On April 27, 2007, I was informed that I had been granted a six-month sabbatical from the Boston Symphony Orchestra, effective January - June 2009. This is a unique opportunity afforded to two Boston Symphony members each season. Having been a member of the orchestra for nearly 24 years, I thought this would be a good time to take a break from my daily work as a member of the orchestra's trombone section and have a period of time where I could do some different things. In the nearly two years since my sabbatical dates were made official, I enjoyed a healthy process of planning activities for this unique time where I can both say "yes" to things I couldn't do while working full time for the Boston Symphony Orchestra and also embarked on several new projects, enjoyed unique times of refreshment, and explored some interesting paths as I looked forward to the future.
In response to requests from a number of people - and for my own enjoyment - I decided to post a "Sabbatical Diary" with photos and commentary from my six month sabbatical period. My What's New page also has information about updates to my website during that time. Welcome to my journey!
Today I played my last concert with the Boston Symphony Orchestra before I embark on my sabbatical half-year. For the last two weeks, the Boston Symphony has been wearing its "other hat" as the Boston Pops Orchestra. Our "Holiday Pops" concerts take up most of the month of December, with a combination of required (quota) concerts and optional (non-quota) concerts. I played 18 concerts and two rehearsals and at 12:15 pm today, with the last chord of "Let There Be Peace on Earth", I put down my trombone and have begun my sabbatical. Strictly speaking my sabbatical does not begin officially for a few weeks, in mid-January, but I have some vacation weeks in the interim, so I effectively begin my sabbatical now.
I admit that it was a strange feeling to pack up some things from my locker (shown at right) and close the door, knowing that I would not be coming back to Symphony Hall for several months. I am very blessed to have a job such as I have as a member of the Boston Symphony. As bass trombonist of the orchestra since 1985, I have had the opportunity to live a dream and to make music at the highest level with some of the world's greatest conductors and soloists in the world's greatest concert hall with some inspiring, gifted colleagues. I will miss this, while at the same time am looking forward to an exciting few months ahead. In particular I will miss spending time with the Boston Symphony's new principal trombonist, Toby Oft (pictured at left, on stage after today's concert). Since Toby joined the BSO this past fall, we have been enjoying a musical relationship and friendship that has been moving at the speed of light. It is exciting to have "new blood" in the section and Toby brings great ideas and energy to us. We share a lot of common interests and have spent a lot of time together at Symphony Hall exploring these interests and enjoying conversation about same.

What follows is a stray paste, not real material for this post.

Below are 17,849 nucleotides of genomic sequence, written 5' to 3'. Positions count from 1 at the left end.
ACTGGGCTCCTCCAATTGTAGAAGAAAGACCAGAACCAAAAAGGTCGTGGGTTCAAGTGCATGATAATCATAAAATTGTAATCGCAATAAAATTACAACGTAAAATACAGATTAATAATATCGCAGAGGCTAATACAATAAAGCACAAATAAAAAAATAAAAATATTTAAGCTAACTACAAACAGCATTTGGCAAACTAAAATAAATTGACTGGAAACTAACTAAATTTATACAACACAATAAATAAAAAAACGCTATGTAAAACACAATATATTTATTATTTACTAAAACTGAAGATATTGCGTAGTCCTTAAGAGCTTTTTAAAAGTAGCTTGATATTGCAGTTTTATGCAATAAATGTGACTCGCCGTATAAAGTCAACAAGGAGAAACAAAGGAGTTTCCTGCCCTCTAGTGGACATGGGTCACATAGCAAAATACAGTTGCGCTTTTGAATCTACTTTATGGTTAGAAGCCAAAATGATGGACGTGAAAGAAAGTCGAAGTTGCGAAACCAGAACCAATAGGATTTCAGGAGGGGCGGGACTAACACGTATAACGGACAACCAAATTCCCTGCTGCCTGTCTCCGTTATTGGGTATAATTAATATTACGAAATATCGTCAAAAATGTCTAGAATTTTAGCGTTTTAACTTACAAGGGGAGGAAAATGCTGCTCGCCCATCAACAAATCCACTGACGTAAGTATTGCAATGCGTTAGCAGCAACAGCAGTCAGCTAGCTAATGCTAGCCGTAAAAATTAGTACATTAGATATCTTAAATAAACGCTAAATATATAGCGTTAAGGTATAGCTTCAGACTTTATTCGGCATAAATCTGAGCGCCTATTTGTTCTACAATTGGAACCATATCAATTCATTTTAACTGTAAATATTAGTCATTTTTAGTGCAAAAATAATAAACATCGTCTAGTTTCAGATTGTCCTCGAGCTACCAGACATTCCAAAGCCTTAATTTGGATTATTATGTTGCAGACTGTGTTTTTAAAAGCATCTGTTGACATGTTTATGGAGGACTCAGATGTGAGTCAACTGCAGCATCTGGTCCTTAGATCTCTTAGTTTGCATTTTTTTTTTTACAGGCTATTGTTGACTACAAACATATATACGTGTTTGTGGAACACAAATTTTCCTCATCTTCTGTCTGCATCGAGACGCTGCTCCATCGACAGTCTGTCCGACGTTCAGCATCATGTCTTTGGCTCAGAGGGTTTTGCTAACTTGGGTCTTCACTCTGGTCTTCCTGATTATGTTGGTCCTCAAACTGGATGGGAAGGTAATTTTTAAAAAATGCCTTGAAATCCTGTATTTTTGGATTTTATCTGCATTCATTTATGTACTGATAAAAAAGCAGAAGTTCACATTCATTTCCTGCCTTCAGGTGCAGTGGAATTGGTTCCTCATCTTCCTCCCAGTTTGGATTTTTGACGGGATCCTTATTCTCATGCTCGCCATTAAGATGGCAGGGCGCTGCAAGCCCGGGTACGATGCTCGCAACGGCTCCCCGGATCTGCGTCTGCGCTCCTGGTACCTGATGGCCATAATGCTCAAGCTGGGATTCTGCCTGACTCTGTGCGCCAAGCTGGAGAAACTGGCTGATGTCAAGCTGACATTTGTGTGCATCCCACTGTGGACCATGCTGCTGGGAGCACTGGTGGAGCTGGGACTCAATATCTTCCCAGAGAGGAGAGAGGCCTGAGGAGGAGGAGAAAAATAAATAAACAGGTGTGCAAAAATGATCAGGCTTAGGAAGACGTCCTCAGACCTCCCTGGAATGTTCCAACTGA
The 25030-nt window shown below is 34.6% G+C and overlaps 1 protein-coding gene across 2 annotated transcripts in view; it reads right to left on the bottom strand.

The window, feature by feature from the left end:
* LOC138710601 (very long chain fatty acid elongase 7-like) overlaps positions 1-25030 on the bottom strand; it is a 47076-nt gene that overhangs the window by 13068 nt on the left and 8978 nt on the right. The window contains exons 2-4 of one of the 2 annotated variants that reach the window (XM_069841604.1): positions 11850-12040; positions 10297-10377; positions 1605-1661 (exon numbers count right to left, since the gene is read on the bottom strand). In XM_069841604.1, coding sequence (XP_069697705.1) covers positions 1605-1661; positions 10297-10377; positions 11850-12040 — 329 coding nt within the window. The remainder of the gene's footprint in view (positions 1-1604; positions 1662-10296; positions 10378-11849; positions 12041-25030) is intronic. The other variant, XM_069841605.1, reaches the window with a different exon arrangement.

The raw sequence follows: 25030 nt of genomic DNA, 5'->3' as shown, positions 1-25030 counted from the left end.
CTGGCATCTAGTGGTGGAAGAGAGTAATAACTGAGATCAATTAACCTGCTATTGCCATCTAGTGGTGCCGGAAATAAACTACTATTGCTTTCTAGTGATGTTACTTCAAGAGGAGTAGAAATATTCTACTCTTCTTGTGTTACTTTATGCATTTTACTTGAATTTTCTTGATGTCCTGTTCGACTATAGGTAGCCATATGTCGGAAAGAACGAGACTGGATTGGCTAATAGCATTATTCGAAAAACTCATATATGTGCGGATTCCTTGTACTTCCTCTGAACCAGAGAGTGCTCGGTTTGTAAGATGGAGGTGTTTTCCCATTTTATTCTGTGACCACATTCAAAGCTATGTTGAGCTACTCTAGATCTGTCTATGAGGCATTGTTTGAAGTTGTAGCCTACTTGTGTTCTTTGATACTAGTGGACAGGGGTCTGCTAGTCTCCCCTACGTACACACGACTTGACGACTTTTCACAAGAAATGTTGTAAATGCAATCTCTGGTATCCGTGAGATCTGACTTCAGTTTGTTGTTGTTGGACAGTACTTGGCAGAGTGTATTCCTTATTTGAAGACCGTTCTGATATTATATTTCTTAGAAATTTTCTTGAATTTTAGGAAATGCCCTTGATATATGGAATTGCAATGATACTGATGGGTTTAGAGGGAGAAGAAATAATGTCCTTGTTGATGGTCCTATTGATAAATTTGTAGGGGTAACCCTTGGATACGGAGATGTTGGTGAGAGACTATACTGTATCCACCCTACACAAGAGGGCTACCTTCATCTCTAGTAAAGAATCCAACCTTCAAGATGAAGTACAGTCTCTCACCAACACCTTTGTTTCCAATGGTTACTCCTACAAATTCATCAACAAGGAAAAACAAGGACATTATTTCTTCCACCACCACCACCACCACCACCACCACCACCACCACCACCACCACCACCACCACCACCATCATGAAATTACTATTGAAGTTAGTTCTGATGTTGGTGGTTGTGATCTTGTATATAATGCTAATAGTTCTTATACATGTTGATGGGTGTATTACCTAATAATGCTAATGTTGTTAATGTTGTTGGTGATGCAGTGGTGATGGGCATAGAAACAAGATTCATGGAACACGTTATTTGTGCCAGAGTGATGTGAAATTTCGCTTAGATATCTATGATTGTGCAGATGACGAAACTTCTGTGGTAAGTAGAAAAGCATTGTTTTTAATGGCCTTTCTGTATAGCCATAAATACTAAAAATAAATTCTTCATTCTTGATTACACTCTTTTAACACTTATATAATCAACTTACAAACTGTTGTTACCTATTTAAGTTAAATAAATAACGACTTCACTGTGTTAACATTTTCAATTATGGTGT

But we will keep in touch. I will continue to do my teaching at New England Conservatory of Music next semester so I will find myself in the neighborhood of Symphony Hall on occasion; when that happens, Toby and I will take time to catch up. As I walk past Symphony Hall, I'll be aware that someone else will be sitting in my chair for a few months. But the nice thing for me is that I get to come back to all of that in July, when the BSO is at Tanglewood for its summer season. I have the best of all possible worlds in all of this - time away for refreshment and exploration and the assurance that I can come back to the job that I love so much.
After I left Symphony Hall, I drove home, aware that one of the nice bonuses of my sabbatical will be having a break from the daily commute on Boston's often challenging roads. This evening, my wife and I went to a Christmas Eve service at our church, Redeemer Presbyterian Church, in Concord, Massachusetts, where we played an arrangement of "O Come, O Come Emmanuel" which I recorded on my CD, Cornerstone. Somehow it was appropriate that on this, my last day at work with the BSO before my sabbatical, the last thing I played on the trombone was a sacred work that has deep personal meaning to me.
Tomorrow, Christmas Day, our daughters and son-in-law arrive for a few days and we will have laughter and celebration in the house. And I shall take a day off from playing the trombone. The adventure begins!
In my life as bass trombonist of the Boston Symphony, I don't have opportunities to attend many concerts. Because I play so many concerts myself and most of my evenings are taken up with those concerts, there are many events that I just can't attend even if I wanted to. I confess, too, that because I enjoy performing so much, when I DO attend a concert as an audience member, I am often a bit fidgety as I wish I was up on stage too, performing and taking part in the fun.